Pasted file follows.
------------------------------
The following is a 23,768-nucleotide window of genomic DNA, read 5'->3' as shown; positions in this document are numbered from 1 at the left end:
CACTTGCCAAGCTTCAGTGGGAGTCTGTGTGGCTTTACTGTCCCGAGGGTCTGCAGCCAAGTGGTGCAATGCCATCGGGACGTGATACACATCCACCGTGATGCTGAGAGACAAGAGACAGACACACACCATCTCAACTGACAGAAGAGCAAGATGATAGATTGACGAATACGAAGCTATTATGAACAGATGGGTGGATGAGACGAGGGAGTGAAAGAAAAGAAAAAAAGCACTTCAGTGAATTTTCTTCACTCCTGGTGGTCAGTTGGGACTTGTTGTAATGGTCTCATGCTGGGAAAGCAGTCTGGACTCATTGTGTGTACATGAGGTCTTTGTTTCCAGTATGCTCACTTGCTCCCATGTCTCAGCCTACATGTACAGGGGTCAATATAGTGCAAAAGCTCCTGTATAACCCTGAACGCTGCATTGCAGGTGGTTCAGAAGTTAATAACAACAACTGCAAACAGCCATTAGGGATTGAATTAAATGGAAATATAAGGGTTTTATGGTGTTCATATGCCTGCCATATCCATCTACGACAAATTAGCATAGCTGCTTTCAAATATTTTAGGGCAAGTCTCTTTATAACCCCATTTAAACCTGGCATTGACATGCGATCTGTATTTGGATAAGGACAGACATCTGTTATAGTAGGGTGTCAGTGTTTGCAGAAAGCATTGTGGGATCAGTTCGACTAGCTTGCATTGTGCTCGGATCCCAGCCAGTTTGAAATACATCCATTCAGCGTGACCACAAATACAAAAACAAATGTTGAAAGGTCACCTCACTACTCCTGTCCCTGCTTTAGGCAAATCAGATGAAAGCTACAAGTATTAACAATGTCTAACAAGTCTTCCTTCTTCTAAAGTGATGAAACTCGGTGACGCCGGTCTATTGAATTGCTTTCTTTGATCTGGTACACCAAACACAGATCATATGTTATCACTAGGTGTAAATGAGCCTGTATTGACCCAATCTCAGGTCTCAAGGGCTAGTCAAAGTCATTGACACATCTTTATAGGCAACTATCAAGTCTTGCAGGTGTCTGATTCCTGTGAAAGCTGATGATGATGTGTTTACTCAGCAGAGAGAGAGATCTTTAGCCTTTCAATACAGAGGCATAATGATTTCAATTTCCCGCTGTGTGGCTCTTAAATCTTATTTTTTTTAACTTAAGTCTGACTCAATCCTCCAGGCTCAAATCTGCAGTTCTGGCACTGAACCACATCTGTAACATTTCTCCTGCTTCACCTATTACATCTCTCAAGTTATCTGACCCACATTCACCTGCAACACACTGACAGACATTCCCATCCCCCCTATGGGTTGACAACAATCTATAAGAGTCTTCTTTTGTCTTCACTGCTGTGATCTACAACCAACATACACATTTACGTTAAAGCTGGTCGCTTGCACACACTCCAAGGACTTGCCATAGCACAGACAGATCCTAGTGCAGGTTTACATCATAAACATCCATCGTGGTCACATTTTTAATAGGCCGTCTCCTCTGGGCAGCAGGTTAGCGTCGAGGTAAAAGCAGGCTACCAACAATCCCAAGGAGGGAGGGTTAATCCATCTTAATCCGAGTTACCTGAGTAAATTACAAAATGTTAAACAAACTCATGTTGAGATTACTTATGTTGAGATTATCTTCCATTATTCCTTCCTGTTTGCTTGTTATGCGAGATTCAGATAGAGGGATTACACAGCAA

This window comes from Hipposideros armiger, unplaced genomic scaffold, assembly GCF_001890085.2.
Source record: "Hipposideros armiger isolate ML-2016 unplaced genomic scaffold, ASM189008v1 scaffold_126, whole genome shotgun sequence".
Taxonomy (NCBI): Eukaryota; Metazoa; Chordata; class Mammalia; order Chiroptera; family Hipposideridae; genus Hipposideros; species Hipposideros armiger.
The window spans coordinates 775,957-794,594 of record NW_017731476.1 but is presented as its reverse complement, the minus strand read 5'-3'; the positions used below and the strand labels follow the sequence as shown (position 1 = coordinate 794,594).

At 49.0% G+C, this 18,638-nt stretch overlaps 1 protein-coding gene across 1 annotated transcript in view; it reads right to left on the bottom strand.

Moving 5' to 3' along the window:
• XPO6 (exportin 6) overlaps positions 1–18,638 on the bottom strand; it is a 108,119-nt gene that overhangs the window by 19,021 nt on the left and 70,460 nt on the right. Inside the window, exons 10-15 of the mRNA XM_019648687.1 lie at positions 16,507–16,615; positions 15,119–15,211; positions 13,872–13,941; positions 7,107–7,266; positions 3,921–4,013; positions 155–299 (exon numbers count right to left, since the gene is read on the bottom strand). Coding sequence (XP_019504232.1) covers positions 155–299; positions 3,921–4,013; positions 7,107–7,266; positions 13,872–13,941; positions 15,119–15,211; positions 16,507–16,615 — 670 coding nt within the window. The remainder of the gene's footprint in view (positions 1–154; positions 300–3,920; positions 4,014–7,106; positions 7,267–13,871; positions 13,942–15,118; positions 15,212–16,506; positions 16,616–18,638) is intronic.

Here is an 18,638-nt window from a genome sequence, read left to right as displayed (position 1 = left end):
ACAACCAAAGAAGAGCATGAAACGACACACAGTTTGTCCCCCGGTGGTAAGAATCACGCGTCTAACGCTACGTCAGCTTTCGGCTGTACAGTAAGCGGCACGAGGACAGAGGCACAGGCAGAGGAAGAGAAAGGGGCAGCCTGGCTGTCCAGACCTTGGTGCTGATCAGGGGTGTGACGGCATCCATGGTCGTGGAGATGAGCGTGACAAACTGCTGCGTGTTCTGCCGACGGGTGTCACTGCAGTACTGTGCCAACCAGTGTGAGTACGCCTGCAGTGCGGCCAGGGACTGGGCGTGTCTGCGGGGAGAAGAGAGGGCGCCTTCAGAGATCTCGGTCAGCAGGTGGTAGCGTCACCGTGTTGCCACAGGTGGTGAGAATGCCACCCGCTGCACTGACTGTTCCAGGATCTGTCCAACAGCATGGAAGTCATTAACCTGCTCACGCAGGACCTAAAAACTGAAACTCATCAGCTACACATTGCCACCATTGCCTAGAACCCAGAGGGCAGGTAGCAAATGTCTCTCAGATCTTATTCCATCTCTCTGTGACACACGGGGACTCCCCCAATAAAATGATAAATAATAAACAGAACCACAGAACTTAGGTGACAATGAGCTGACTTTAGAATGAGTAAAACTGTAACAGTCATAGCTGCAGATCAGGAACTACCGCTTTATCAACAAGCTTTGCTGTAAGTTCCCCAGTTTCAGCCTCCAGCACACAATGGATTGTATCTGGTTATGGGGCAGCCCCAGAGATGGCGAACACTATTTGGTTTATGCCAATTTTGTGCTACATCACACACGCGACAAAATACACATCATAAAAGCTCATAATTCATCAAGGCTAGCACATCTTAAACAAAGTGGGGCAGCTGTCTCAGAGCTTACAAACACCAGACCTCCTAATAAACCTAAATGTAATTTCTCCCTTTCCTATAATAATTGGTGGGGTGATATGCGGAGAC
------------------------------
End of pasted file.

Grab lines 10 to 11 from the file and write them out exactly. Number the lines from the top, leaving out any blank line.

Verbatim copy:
Here is an 18,638-nt window from a genome sequence, read left to right as displayed (position 1 = left end):
ACAACCAAAGAAGAGCATGAAACGACACACAGTTTGTCCCCCGGTGGTAAGAATCACGCGTCTAACGCTACGTCAGCTTTCGGCTGTACAGTAAGCGGCACGAGGACAGAGGCACAGGCAGAGGAAGAGAAAGGGGCAGCCTGGCTGTCCAGACCTTGGTGCTGATCAGGGGTGTGACGGCATCCATGGTCGTGGAGATGAGCGTGACAAACTGCTGCGTGTTCTGCCGACGGGTGTCACTGCAGTACTGTGCCAACCAGTGTGAGTACGCCTGCAGTGCGGCCAGGGACTGGGCGTGTCTGCGGGGAGAAGAGAGGGCGCCTTCAGAGATCTCGGTCAGCAGGTGGTAGCGTCACCGTGTTGCCACAGGTGGTGAGAATGCCACCCGCTGCACTGACTGTTCCAGGATCTGTCCAACAGCATGGAAGTCATTAACCTGCTCACGCAGGACCTAAAAACTGAAACTCATCAGCTACACATTGCCACCATTGCCTAGAACCCAGAGGGCAGGTAGCAAATGTCTCTCAGATCTTATTCCATCTCTCTGTGACACACGGGGACTCCCCCAATAAAATGATAAATAATAAACAGAACCACAGAACTTAGGTGACAATGAGCTGACTTTAGAATGAGTAAAACTGTAACAGTCATAGCTGCAGATCAGGAACTACCGCTTTATCAACAAGCTTTGCTGTAAGTTCCCCAGTTTCAGCCTCCAGCACACAATGGATTGTATCTGGTTATGGGGCAGCCCCAGAGATGGCGAACACTATTTGGTTTATGCCAATTTTGTGCTACATCACACACGCGACAAAATACACATCATAAAAGCTCATAATTCATCAAGGCTAGCACATCTTAAACAAAGTGGGGCAGCTGTCTCAGAGCTTACAAACACCAGACCTCCTAATAAACCTAAATGTAATTTCTCCCTTTCCTATAATAATTGGTGGGGTGATATGCGGAGAC